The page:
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A TREE CHANGE WITH A GRUMPY GOAT

The year is 2002 and Carol Altman is living in safe, suburban Adelaide working as a journalist for a reputable Australian newspaper.

Then one day, instead of accepting a position in the Canberra press gallery, she chooses to abandon the rat race for five acres on the shady side of Tasmania’s Mount Wellington.

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Little did she realise she was about to embark on a crazy adventure where her naivete was no match for the ingenuity and willpower of Gretal the Goat, let alone five recalcitrant ducks.

Hopelessly ill-equipped to tackle infestations of blackberries, bush rats and marauding crows, Carol shares her painful but hilarious experience of making a tree change.

What started as a weekly email to a few friends back in Adelaide is now Four Seasons With a Grumpy Goat. She talks to Meredith Jaffe.

What on earth possessed you to move from a comfortable existence in suburban Adelaide to a cold damp five acres in Tassie?

(Much laughter.) This is a very good question.  How can I best answer that? I have a strong sense of adventure?  At the time it was still pretty daggy to move to Tasmania.  My friends Jane and Trish had moved there and I felt it was an amazing place and that we could take ourselves out of the city to the wilds of Tasmania and live the dream a little bit.

You paint a pretty harsh picture of yourself as inept, frightened of creepy crawlies and horses, unable to raise even a batch of tadpoles in a bird bath. Where are you at now in your relationship with animals?

Extremely disappointed in myself. I was incredibly naïve and over confident. I thought I knew everything from “gut feel”.  I was pretty naïve all round. I now have a whole lot of respect for people who raise animals, even if it is only a few ducks. I have a much more realistic understanding of what I can cope with. I live on four acres with a few chickens. I knew I loved animals but I never realised that they are incredibly time consuming.

There are lots of stories about animals and learning to handle potentially lethal farm equipment but no mention of veggie patches or orchards. Why is that?

To establish a veggie garden with not only Gretal the Grumpy Goat but possums and bandicoots was impossible. We tried carrots but even they didn’t work. We had friends who had a whole extra house of glass and shade cloth attached to their real house just to protect their veggie patch.  Plus it turned out our land wasn’t particularly arable.  It was clay-based and growing anything was a challenge. Another sign of my naivety… check the soil!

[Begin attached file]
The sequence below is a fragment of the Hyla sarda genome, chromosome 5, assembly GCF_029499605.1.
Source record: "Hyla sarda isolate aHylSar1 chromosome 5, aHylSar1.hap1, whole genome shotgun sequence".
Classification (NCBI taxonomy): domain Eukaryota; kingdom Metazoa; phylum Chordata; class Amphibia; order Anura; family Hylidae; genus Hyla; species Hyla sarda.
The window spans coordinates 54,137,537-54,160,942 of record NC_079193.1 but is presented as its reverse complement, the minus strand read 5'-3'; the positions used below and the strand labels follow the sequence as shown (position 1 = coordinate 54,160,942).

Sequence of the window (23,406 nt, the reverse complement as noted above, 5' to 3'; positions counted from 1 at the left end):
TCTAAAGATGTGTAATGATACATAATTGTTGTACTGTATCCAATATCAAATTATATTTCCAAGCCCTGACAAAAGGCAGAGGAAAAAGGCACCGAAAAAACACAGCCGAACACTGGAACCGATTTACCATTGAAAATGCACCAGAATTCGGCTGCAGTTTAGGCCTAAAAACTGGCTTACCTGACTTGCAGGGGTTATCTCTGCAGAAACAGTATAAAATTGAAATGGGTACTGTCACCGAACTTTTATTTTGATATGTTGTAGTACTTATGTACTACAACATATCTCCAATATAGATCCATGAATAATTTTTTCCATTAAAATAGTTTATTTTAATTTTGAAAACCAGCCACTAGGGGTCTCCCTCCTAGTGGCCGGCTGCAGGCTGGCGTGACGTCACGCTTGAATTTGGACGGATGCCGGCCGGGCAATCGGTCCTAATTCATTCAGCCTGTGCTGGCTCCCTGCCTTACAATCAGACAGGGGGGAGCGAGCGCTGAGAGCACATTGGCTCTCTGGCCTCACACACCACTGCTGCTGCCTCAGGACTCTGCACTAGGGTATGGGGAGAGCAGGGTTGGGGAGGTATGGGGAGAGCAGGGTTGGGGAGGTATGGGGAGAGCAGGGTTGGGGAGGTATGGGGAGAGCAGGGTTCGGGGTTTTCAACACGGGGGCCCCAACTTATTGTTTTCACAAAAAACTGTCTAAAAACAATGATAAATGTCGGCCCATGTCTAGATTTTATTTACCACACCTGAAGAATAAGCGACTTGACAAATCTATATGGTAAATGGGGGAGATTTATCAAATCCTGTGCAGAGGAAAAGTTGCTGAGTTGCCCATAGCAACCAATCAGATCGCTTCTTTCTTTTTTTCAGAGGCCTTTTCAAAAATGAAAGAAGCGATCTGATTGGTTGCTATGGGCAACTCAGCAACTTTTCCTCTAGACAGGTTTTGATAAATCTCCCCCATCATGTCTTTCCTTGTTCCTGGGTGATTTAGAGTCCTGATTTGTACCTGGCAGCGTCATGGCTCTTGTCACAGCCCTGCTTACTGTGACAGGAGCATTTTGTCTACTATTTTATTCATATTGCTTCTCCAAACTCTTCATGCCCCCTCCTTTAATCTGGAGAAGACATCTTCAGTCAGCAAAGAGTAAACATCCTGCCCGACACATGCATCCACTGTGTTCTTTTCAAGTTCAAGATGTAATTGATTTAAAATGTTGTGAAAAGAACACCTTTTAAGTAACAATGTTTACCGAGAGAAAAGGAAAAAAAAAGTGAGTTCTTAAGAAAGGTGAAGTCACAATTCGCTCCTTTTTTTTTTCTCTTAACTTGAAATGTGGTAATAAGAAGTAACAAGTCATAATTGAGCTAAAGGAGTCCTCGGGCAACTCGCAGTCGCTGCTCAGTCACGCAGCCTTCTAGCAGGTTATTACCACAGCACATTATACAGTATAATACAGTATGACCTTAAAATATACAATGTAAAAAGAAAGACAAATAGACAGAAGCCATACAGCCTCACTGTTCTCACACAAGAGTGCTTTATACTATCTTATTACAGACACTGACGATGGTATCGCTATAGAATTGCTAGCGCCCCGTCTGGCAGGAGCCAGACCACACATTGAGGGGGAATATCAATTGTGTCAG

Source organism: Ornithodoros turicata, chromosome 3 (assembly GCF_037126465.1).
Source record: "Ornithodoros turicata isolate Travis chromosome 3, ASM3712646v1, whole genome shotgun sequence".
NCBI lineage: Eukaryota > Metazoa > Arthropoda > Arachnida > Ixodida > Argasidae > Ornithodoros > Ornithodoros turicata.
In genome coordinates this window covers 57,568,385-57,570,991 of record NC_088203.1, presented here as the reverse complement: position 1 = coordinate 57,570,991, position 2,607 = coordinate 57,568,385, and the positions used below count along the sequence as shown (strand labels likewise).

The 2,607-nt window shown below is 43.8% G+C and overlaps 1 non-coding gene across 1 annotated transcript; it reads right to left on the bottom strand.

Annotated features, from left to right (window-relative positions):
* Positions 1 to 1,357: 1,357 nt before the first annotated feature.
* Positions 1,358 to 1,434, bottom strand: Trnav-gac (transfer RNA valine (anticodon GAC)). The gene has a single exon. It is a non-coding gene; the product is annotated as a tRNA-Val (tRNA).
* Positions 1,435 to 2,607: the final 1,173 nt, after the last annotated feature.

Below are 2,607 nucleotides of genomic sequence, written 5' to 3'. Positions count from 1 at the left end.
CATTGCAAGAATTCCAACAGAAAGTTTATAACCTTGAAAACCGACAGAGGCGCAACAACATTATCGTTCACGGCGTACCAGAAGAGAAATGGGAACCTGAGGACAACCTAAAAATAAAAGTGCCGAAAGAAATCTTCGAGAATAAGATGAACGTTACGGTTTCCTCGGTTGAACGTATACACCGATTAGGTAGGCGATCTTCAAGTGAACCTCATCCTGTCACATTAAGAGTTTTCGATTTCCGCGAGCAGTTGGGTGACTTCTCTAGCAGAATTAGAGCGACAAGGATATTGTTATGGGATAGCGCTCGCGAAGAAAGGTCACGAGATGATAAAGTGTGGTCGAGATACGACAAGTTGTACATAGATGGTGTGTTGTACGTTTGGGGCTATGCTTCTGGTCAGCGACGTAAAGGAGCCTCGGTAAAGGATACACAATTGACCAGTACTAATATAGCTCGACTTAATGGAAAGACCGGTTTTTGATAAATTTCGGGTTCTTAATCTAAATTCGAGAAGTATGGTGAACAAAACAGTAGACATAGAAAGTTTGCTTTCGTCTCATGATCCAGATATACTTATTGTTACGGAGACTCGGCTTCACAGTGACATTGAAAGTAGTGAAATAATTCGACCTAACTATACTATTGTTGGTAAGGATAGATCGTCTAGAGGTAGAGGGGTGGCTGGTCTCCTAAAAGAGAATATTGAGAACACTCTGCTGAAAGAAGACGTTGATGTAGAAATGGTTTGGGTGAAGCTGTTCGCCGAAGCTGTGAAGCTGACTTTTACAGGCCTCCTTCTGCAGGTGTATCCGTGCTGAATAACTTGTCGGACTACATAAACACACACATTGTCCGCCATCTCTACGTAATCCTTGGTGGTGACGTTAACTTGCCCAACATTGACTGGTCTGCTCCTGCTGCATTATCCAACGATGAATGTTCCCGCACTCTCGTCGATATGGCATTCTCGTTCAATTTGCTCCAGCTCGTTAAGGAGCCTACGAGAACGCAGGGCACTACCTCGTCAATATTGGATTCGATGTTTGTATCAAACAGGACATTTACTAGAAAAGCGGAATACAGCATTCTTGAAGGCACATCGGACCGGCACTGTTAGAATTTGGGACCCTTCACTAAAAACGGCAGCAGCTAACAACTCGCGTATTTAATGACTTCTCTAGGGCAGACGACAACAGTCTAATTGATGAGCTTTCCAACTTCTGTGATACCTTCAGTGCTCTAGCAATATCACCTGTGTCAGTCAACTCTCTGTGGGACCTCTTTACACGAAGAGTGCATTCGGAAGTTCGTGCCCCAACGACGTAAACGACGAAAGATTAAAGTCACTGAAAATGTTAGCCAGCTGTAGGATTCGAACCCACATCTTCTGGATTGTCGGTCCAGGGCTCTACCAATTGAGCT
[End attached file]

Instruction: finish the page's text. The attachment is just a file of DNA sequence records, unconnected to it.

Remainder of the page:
What on earth drew you to ducks and not something easier like chickens?

Because I had never had ducks.  I’d had chickens in the backyard as a child, I’d watched Babe and thought ducks were cute. I had no idea about their breeding capabilities. It was a frenzy!

Many of us were dedicated fans of the ABC show Sea Change and even now like to spend our holidays farm hunting but we have never actually taken the plunge and bought into the life. How much courage does it really take to leave the rat race?

A huge amount of courage.  There are so many things you’ll miss that you don’t even know you’ll miss.  Guttering that doesn’t fill up with leaves, streets with paving, garbage collection and a shop at the end of the street.  The sheer physicality of living on the land is beyond your comprehension when you are a city slicker.  My advice to people who want to make a tree or sea change is, if possible, try it out first. Hang onto your city dwelling and if after two to three years you are hanging in there? Then do it. But giving it all up, straight away? I saw so many people who only lasted six months or less.  It sounds wonderful by you need a test run.